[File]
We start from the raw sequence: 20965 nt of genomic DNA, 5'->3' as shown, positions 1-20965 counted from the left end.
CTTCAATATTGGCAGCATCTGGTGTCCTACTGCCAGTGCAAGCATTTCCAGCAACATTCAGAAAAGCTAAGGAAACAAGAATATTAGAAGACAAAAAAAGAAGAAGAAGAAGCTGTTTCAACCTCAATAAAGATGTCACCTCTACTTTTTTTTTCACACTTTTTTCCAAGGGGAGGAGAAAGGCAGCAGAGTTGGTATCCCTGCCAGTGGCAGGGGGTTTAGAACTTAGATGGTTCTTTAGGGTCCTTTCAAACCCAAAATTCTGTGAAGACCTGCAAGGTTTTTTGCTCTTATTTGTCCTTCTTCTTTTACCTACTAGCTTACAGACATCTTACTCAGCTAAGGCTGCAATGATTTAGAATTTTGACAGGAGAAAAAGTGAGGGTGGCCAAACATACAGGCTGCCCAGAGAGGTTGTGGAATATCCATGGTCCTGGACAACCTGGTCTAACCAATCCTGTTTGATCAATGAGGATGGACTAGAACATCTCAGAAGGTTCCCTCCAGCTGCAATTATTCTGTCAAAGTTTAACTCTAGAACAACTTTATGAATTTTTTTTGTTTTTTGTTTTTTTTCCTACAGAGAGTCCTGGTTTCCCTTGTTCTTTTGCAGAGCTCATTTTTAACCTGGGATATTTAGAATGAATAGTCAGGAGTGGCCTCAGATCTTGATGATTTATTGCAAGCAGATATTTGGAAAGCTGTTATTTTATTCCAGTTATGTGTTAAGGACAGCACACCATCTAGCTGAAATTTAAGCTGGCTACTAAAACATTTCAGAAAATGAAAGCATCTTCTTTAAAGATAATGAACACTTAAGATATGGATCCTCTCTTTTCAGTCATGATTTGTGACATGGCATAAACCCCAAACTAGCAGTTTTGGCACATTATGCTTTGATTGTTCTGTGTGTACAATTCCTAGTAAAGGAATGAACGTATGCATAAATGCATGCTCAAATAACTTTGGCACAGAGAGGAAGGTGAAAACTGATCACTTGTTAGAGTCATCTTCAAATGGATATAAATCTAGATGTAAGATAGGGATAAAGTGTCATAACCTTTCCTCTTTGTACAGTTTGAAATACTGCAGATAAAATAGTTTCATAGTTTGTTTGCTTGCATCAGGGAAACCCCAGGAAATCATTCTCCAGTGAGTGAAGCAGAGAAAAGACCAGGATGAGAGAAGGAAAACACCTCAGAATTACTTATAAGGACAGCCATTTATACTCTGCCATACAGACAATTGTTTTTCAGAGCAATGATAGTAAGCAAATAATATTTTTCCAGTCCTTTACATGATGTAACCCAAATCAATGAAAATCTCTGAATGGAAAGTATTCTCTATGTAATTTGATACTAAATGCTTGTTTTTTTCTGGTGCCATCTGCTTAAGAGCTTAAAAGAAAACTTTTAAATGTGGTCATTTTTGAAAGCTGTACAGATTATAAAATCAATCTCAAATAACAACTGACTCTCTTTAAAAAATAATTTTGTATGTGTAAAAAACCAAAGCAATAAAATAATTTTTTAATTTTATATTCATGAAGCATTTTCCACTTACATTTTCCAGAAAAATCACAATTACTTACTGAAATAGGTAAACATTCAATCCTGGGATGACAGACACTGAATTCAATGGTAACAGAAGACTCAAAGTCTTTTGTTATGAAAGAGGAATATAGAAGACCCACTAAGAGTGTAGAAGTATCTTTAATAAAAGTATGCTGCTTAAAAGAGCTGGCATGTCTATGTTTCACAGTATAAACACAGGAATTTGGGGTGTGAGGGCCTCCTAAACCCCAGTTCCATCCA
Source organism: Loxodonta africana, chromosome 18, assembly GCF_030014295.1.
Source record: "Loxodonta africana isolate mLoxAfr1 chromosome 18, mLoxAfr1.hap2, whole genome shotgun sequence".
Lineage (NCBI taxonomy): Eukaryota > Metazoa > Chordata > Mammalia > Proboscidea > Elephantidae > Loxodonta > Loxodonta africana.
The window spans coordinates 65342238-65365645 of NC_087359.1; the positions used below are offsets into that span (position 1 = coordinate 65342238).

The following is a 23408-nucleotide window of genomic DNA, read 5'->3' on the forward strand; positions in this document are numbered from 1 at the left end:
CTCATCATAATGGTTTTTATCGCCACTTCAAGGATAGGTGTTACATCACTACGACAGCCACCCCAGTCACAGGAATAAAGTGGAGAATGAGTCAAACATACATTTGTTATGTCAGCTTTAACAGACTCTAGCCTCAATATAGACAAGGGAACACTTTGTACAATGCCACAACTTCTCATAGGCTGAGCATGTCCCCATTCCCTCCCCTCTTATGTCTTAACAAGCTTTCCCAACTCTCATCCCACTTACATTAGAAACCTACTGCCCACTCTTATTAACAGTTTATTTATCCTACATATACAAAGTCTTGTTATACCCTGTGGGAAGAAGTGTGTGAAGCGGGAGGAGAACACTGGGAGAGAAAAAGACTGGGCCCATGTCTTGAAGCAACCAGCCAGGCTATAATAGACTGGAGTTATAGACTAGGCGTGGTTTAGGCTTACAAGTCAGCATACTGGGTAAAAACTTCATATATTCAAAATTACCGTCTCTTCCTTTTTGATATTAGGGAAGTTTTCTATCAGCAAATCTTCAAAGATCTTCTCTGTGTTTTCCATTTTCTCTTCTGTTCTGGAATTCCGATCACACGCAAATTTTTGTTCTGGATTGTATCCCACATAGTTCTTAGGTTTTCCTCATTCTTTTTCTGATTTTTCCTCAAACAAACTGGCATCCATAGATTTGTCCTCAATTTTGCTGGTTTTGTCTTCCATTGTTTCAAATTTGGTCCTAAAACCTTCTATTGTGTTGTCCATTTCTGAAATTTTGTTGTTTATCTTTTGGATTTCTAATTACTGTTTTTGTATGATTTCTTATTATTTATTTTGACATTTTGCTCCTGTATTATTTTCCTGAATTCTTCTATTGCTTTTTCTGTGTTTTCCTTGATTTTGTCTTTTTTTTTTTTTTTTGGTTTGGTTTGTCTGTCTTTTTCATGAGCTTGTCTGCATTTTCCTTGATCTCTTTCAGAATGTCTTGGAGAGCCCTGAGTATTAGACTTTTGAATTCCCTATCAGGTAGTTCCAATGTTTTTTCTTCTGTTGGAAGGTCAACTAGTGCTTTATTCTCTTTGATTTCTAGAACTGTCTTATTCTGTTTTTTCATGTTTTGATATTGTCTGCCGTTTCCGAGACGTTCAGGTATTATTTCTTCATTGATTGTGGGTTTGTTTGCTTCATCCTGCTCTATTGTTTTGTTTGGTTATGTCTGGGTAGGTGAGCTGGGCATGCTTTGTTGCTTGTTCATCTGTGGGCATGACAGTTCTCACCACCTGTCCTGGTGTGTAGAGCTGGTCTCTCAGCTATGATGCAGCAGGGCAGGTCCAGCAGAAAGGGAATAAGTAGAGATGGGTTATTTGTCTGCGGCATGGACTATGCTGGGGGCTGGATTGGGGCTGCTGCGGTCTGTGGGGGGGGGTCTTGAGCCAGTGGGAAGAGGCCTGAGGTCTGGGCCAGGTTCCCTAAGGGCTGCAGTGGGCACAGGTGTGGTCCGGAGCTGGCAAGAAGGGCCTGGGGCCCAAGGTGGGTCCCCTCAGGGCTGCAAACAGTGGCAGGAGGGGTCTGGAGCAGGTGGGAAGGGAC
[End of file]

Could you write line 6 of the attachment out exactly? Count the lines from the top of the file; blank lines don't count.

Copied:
The window spans coordinates 65342238-65365645 of NC_087359.1; the positions used below are offsets into that span (position 1 = coordinate 65342238).